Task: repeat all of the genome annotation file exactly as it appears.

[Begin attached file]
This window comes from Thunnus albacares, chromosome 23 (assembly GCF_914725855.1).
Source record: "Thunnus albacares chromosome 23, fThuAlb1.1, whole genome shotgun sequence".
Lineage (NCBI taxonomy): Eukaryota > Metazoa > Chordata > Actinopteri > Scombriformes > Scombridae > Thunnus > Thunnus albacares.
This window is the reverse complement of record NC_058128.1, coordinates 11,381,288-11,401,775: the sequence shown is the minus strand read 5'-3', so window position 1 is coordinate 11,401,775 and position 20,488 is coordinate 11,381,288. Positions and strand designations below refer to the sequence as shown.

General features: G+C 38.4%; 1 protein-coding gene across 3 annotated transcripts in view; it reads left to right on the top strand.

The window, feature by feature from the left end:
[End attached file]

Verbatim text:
This window comes from Thunnus albacares, chromosome 23 (assembly GCF_914725855.1).
Source record: "Thunnus albacares chromosome 23, fThuAlb1.1, whole genome shotgun sequence".
Lineage (NCBI taxonomy): Eukaryota > Metazoa > Chordata > Actinopteri > Scombriformes > Scombridae > Thunnus > Thunnus albacares.
This window is the reverse complement of record NC_058128.1, coordinates 11,381,288-11,401,775: the sequence shown is the minus strand read 5'-3', so window position 1 is coordinate 11,401,775 and position 20,488 is coordinate 11,381,288. Positions and strand designations below refer to the sequence as shown.

General features: G+C 38.4%; 1 protein-coding gene across 3 annotated transcripts in view; it reads left to right on the top strand.

The window, feature by feature from the left end: